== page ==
Last month, Elizabeth Scalia, my managing editor, proposed a moratorium on “liberal,” “conservative,” and suchlike labels in discussions of intra-Church divisions. I’ve been a good boy ever since, but Philadelphia’s Archbishop Chaput doesn’t seem to have gotten the memo. In an interview with National Catholic Reporter’s John Allen, Jr., he remarked that people on “the right wing of the church…generally have not been really happy” about Francis’ election.
It’s true that Francis has his critics. But there’s also been a push to stress the continuity between Francis’ pontificate and those of his two predecessors. In First Things, William Doino goes about it very soberly. Some of my friends, however, when making the same case in less formal venues, succumb to a kind of desperation. “Move along, folks! Nothing to see here! Francis and Benedict are like two papal peas in a pod! Forget what the lamestream media says — if Francis joined a spin class, you wouldn’t be able to tell him from Pius XII!”
Each side holds a share of the truth. Yes, Francis is a champion of Catholic orthodoxy. No, he’s not trying to upend any of his Benedict’s work, much less upstage the man himself. But if we’re willing to use the term “liberal” to mean something besides “in tune with the post-Woodstock West,” it applies quite well to certain qualities Francis appears to possess in special abundance, or at least certain qualities he sees fit to put forward like a best foot.
Psychologist Jonathan Haidt makes the case that “liberal” and “conservative,” “left” and “right,” refer to something more profound and less changeable than party preference. They reflect divergent moral foundations, or intuitive, sub-rational assumptions on what constitutes right and wrong. By analyzing data obtained through questionnaires completed at www.YourMorals.com, Haidt, along with University of Virginia colleague Ravi Iyer, concluded that respondents who self-identified as “liberal” or “moderate” were especially likely to base their morality on a foundation of “care” and “fairness,” but less likely to value “loyalty,” “authority,” or “purity.” Self-described conservatives tended to value all of these more or less equally.
It’s pretty plain that Francis has so far given priority to an ethic of care, or “sensitivity to the suffering and needs of others,” even when other values might urge a different course of action. He likes to tell the story about an elderly woman who cornered a young priest after Mass and asked for a blessing. With the best of intentions, the priest tried to catechize the lady, explaining that he’d already blessed the congregation during the Mass. Underwhelmed by his reasoning, the woman thanked him, then asked a blessing from another priest. To Francis, this story demonstrates that the woman’s real need was not a lesson in theology, but “to be touched by the Lord,” and he sees no problem in catering to it.
As for in-group loyalty, which “rewards team players and ostracizes those who betray the group,” Francis has tended to ignore it or even dismiss it outright. On Holy Thursday, he washed the feet of a Serbian Muslim woman. More recently, he’s celebrated Mass at Lampedusa to call attention to the hardships faced by Africans — many of them Muslims — who migrate to Europe, often over the objections of native Europeans. A line from the encyclical Lumen Fidei generally attributed to Francis maintains that “Anyone who sets on the path of doing good is already drawing near to God,” and Francis has stressed that this “anyone” includes atheists.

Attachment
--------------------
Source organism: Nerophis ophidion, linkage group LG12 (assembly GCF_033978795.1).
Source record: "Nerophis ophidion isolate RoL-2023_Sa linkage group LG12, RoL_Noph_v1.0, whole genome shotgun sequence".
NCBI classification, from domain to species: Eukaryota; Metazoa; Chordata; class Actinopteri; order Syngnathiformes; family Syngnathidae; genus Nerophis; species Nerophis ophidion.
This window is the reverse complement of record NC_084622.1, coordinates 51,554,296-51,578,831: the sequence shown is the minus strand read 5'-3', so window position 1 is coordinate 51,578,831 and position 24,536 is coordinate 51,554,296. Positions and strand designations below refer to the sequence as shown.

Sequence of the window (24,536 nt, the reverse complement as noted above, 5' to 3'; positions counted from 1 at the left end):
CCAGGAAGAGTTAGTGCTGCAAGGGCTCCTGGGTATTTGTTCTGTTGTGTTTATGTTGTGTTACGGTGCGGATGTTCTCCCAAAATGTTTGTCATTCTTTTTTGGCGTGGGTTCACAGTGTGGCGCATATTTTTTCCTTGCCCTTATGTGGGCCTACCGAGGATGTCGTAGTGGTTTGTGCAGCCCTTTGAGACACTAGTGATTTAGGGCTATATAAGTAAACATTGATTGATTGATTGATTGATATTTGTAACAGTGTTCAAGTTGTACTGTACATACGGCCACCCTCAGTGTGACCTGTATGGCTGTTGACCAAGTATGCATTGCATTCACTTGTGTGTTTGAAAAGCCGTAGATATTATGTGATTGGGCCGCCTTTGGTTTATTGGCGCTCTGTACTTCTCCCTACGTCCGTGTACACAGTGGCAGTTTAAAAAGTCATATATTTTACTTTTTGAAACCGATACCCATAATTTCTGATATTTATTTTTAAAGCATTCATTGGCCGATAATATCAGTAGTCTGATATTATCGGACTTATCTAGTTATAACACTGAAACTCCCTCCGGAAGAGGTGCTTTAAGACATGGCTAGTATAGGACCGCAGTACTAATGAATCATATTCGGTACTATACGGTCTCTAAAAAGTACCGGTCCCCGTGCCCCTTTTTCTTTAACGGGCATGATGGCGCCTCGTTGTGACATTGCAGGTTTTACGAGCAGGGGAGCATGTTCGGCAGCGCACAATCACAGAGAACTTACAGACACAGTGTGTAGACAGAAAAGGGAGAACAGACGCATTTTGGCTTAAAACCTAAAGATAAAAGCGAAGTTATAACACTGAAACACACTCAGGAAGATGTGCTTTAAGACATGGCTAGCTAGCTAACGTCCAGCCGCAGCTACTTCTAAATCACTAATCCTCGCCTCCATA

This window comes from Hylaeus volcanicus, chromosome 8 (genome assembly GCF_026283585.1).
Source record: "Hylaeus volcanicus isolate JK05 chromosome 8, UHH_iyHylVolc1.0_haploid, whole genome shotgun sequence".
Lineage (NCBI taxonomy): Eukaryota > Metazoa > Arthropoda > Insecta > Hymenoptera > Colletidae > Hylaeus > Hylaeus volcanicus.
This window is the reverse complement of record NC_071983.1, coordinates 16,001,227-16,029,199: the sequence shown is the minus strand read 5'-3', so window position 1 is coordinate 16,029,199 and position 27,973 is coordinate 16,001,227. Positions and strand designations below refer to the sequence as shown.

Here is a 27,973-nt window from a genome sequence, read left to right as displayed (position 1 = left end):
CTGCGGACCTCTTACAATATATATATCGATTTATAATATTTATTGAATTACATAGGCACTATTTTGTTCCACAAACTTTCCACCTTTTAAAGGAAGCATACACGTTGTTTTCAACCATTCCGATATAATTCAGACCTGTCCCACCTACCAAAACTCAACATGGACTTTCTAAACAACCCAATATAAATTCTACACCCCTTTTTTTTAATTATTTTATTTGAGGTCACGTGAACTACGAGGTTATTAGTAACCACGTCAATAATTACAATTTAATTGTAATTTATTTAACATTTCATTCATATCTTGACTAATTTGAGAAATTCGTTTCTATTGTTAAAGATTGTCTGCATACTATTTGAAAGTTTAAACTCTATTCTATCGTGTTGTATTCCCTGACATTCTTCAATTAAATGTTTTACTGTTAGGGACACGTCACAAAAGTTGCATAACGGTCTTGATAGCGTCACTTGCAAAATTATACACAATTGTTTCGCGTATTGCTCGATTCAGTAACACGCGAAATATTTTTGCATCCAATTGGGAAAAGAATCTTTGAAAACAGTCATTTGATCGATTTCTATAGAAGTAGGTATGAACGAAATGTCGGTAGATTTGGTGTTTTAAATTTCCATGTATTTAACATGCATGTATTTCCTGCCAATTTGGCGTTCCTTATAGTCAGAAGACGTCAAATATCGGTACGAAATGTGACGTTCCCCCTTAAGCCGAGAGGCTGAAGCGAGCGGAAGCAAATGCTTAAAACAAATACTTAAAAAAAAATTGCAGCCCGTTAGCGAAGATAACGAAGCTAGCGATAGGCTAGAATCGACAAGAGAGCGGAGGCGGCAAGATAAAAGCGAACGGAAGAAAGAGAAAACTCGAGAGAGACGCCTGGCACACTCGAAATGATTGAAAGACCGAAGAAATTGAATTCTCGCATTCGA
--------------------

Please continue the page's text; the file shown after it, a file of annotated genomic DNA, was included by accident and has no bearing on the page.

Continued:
But it may be at the hurdle of “authority,” or “sensitivity to signs of rank or status, and to when someone is not behaving according to his status,” that Francis really stumbles. He’s set out to reform the Curia not in the manner of a man on horseback, but in consultation with eight cardinals. He prefers the title Bishop of Rome to Supreme Pontiff. When Chaput warned Allen, “There has to be some distance between the general crowds and the Holy Father,” he was expressing concern for Francis’ physical safety. But I wonder whether he was also making a broader point: that close encounters with the mob compromise the dignity of his office. When Katrina Fernandez complained that Francis “acts like he doesn’t want to be pope,” she accused him of committing lèse-majesté against himself.
As many have pointed out, not all of this “liberal” behavior is unique to Francis. Pope Benedict once hosted a Christmas luncheon for homeless people, an act that seemed to favor care over purity. But in Haidt’s model for moral reasoning, intuition precedes and can even dominate reason, and according to the intuitive judgment of many, Francis is consciously tweaking the tone of the papacy. On the whole, at least for the time being, the new tone is finding a wildly enthusiastic, even ecstatic response. Chaput’s disgruntled right-wingers in time may come around themselves. As the archbishop observes, “[Francis] will have to care for them, too.” Poor babies, of course Francis will care for them. That’s what liberals are for.
Note: Probably because of some glitch on my own virus-infected computer, I am finding myself unable to post links. For a detailed review of Haidt’s research, findings and conclusions, see his book The Righteous Mind: Why Good People Are Divided By Politics and Religion. Doino’s debunking of “Five Myths About Pope Francis” is available on First Things’ website, at www.firstthings.com, as an On the Square feature. It is dated July 22. Allen’s interview with Archbishop Chaput, along with Michael Sean Winters’ commentary, appears on National Catholic Reporter’s webpage, www.ncronline.org. Both are dated July 24.